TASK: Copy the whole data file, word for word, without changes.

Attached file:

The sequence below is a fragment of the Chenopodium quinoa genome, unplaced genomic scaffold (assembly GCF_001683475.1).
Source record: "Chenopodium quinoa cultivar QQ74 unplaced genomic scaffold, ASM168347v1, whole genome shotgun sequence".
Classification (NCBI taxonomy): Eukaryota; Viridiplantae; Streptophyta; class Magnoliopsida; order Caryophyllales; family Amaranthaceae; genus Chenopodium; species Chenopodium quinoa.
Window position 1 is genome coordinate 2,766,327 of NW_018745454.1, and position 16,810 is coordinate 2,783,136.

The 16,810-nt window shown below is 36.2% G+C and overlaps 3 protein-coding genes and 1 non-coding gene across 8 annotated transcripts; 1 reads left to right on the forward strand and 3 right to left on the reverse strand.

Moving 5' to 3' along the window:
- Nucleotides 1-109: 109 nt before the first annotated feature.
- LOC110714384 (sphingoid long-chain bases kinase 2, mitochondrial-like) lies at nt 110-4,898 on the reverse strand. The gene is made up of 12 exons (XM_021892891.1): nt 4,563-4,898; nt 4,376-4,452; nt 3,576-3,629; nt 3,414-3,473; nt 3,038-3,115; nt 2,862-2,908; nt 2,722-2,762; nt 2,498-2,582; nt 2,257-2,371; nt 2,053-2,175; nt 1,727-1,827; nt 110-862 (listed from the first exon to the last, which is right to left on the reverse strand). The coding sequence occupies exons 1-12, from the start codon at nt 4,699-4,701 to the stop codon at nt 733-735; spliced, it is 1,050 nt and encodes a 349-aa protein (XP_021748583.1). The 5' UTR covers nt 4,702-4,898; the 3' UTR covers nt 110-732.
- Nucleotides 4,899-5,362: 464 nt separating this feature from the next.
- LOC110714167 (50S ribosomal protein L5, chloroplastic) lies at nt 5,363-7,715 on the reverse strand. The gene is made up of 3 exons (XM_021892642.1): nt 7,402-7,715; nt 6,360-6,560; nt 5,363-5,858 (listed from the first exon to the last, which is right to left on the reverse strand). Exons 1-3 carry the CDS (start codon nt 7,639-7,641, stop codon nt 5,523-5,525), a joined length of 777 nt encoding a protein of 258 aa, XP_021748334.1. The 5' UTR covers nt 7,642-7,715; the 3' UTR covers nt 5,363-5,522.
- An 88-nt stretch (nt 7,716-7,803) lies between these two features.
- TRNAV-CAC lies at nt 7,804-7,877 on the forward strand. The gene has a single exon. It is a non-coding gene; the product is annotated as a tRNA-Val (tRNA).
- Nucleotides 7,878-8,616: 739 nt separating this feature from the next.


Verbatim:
The sequence below is a fragment of the Chenopodium quinoa genome, unplaced genomic scaffold (assembly GCF_001683475.1).
Source record: "Chenopodium quinoa cultivar QQ74 unplaced genomic scaffold, ASM168347v1, whole genome shotgun sequence".
Classification (NCBI taxonomy): Eukaryota; Viridiplantae; Streptophyta; class Magnoliopsida; order Caryophyllales; family Amaranthaceae; genus Chenopodium; species Chenopodium quinoa.
Window position 1 is genome coordinate 2,766,327 of NW_018745454.1, and position 16,810 is coordinate 2,783,136.

The 16,810-nt window shown below is 36.2% G+C and overlaps 3 protein-coding genes and 1 non-coding gene across 8 annotated transcripts; 1 reads left to right on the forward strand and 3 right to left on the reverse strand.

Moving 5' to 3' along the window:
- Nucleotides 1-109: 109 nt before the first annotated feature.
- LOC110714384 (sphingoid long-chain bases kinase 2, mitochondrial-like) lies at nt 110-4,898 on the reverse strand. The gene is made up of 12 exons (XM_021892891.1): nt 4,563-4,898; nt 4,376-4,452; nt 3,576-3,629; nt 3,414-3,473; nt 3,038-3,115; nt 2,862-2,908; nt 2,722-2,762; nt 2,498-2,582; nt 2,257-2,371; nt 2,053-2,175; nt 1,727-1,827; nt 110-862 (listed from the first exon to the last, which is right to left on the reverse strand). The coding sequence occupies exons 1-12, from the start codon at nt 4,699-4,701 to the stop codon at nt 733-735; spliced, it is 1,050 nt and encodes a 349-aa protein (XP_021748583.1). The 5' UTR covers nt 4,702-4,898; the 3' UTR covers nt 110-732.
- Nucleotides 4,899-5,362: 464 nt separating this feature from the next.
- LOC110714167 (50S ribosomal protein L5, chloroplastic) lies at nt 5,363-7,715 on the reverse strand. The gene is made up of 3 exons (XM_021892642.1): nt 7,402-7,715; nt 6,360-6,560; nt 5,363-5,858 (listed from the first exon to the last, which is right to left on the reverse strand). Exons 1-3 carry the CDS (start codon nt 7,639-7,641, stop codon nt 5,523-5,525), a joined length of 777 nt encoding a protein of 258 aa, XP_021748334.1. The 5' UTR covers nt 7,642-7,715; the 3' UTR covers nt 5,363-5,522.
- An 88-nt stretch (nt 7,716-7,803) lies between these two features.
- TRNAV-CAC lies at nt 7,804-7,877 on the forward strand. The gene has a single exon. It is a non-coding gene; the product is annotated as a tRNA-Val (tRNA).
- Nucleotides 7,878-8,616: 739 nt separating this feature from the next.